City Council members express residents’ fear, frustration after high-profile robberies: Crime ‘is threatening the soul of the city’ _lowres

This image taken from surveillance footage provided by the New Orleans Police Department, shows three men suspected of an armed robbery on Aug. 20, 2015, at Patois restaurant in New Orleans. The latest headache for the beleaguered New Orleans Police Department: late night robberies in which gunmen burst into tony establishments in normally quiet areas, making off with the night's take and the wallets of terrorized patrons. It's happened at two restaurants in recent weeks and at an upscale bar on Monday night, Sept. 28. (New Orleans Police Department via AP)

As U.S. marshals surrounded a house in Hollygrove two years ago, Wesley Davis looked out a window, shouted “It’s them people” and tossed a backpack with a chrome handgun into a closet, police said.

On Thursday, Orleans Parish Criminal District Court Judge Keva Landrum-Johnson ruled that prosecutors can use that bag to help establish a connection between Davis and a fatal shooting, as well as a series of Uptown restaurant robberies in 2015. 

Her decision swept away one of the final roadblocks to trial for Davis and four other men who are still awaiting trial in those cases. Prosecutors said all of them will receive final plea deal offers on Nov. 15 ahead of a trial date early next year.

It could help bring to a close one of the most notable chapters of recent New Orleans criminal history. For months, a band of masked gunmen forced patrons at Uptown restaurants and bars to worry about being forced to surrender their wallets and phones.

The New Orleans Police Department was criticized for an ineffectual response after it was revealed that it took officers more than 10 minutes to arrive the night the Patois restaurant was held up.

Behind the scenes, however, detectives were working with federal agents to identify and locate the men behind the robberies. Police said they were able to tie the suspects to a seemingly unrelated fatal shooting in Gentilly that happened before the men began hitting restaurants.

Davis, 21, was a suspect in the death of Harold Martin, 30, who was found collapsed on a porch in the 2500 block of Mendez Street in May 2015 after an apparent shootout. Authorities have not said how they tied him to the killing.

However, a procedural hearing on Thursday opened a window into how police arrested Davis. Detective Andrew Roccaforte testified that around noon on Oct. 28, 2015 — weeks after the last restaurant robbery — U.S. marshals spotted Davis in the 5000 block of Lakeshore Drive. The marshals watched as another man handed Davis a backpack. Then they swooped in, but both men managed to flee.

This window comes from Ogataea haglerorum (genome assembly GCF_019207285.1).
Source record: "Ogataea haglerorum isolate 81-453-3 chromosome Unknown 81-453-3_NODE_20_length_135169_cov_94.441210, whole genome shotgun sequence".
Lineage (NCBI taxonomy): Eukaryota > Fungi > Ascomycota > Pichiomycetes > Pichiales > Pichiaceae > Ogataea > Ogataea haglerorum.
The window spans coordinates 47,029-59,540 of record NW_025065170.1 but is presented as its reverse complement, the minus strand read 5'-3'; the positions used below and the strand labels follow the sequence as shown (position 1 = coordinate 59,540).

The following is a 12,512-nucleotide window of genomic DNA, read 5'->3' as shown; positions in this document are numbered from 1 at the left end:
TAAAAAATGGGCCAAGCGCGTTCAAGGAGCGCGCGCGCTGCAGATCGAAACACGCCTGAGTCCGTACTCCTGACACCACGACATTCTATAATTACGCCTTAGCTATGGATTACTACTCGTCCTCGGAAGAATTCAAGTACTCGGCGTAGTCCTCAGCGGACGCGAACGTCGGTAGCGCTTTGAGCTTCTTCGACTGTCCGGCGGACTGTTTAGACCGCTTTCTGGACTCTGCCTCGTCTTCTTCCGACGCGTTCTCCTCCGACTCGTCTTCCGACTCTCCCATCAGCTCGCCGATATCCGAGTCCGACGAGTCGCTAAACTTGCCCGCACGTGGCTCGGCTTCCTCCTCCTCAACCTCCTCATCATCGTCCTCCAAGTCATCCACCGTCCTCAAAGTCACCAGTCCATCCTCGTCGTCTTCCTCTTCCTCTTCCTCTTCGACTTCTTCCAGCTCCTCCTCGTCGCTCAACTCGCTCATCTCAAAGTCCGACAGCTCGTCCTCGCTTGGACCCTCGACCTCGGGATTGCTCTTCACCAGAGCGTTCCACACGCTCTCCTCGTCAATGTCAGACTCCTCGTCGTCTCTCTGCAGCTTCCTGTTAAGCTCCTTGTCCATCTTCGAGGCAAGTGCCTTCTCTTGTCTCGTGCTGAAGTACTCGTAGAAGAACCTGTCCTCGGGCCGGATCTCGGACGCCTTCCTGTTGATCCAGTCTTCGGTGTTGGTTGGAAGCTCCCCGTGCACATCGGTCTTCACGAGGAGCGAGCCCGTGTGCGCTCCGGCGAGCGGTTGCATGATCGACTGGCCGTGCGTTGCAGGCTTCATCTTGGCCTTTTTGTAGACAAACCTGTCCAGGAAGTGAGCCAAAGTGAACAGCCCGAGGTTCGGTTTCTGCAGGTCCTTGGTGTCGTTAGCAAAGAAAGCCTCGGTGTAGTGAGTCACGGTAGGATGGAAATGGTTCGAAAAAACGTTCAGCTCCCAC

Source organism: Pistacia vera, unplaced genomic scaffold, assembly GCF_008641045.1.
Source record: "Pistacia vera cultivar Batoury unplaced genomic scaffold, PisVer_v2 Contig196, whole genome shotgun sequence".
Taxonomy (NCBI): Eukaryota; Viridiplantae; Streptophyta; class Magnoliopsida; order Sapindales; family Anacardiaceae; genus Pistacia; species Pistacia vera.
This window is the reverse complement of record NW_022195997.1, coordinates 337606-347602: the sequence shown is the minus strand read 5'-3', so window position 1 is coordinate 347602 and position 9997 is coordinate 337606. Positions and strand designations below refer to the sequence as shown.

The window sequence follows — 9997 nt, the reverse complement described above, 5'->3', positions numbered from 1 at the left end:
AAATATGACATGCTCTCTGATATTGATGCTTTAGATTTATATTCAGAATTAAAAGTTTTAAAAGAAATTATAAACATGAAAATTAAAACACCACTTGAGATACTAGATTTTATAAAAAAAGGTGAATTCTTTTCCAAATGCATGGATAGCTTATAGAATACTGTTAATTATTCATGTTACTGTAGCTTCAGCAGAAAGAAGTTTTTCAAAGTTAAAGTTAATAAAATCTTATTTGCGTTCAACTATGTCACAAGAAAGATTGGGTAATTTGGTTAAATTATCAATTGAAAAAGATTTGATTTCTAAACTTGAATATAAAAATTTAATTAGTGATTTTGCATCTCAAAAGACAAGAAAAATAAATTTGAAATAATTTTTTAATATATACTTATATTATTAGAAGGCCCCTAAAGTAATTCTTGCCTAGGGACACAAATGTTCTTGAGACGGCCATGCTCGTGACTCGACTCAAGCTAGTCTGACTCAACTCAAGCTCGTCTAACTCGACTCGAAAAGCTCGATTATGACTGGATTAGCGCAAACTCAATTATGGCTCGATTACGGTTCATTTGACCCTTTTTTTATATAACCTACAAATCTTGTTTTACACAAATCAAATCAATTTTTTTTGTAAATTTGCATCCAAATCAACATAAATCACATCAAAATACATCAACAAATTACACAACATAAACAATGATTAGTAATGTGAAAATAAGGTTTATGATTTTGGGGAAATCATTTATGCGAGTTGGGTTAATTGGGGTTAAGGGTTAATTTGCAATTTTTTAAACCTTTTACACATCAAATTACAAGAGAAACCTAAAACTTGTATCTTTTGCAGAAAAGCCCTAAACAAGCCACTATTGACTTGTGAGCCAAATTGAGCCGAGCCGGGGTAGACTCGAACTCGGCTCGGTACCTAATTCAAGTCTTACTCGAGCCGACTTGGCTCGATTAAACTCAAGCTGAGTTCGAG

Davis hopped into a vehicle and rammed a marshal’s vehicle to escape, Roccaforte said.

About 3:45 p.m., the marshals tracked Davis to the 8800 block of Forshey Street in Hollygrove and surrounded the house. A woman, a man, two teenage boys and two children were also inside the house, Roccaforte said.

That was when Davis shouted his warning that “them people” — slang for police — were outside. Everyone else in the house rushed outside, Roccaforte said. Davis ultimately surrendered to a robot sent inside to negotiate.

Roccaforte said the house’s lessee then led him to the closet with the backpack inside, where the chrome handgun was found.

“This firearm looked very strikingly similar to a weapon that was used in the Patois armed robbery,” Roccaforte said.

The detective said that ballistics testing showed that the gun was a match for shell casings found at the scene of Martin’s killing in Gentilly, as well as a home invasion on the West Bank seven hours later during which two people were shot.

The hearing on Thursday centered on whether prosecutors can present the backpack to jurors. Davis’ attorney, Keith Couture, said police should have obtained a warrant before opening it.

Couture also questioned the detective as to who handed Davis the backpack on Lakeshore Drive. Roccaforte said the man was located but not arrested in connection with the case.

“Is he a paid informant in this case?” Couture asked.

Landrum-Johnson cut off the detective before he answered, ruling that the answer would be irrelevant to the hearing. She also ruled that the backpack can be used as evidence at the trial, finding that Davis lost his expectation for privacy when he tossed it into a closet at someone else’s house.

Davis was booked in connection with the killing of Martin after his arrest in October 2015. Three months later, he was indicted in connection with the robberies of the Atchafalaya restaurant, Patois restaurant and Monkey Hill bar in Uptown and the Purple Rain bar in Central City.

Eight men were charged in total in connection with the robberies. Three of them — Nicholas Spiller, Dwayne Stevenson and Jockquaren Van Norman — have pleaded guilty in the case. It is unclear whether they will be required to testify at trial under the terms of their deals with prosecutors.

Still awaiting trial are Davis; Larry Quinn, 23; Dennis Moore, 23; Shawn Dennis, 21; and Rolandus Campbell, 21. Only Campbell and Davis are accused of roles in the killing of Martin.

Follow Matt Sledge on Twitter, @mgsledge.

msledge@theadvocate.com | (504) 636-7432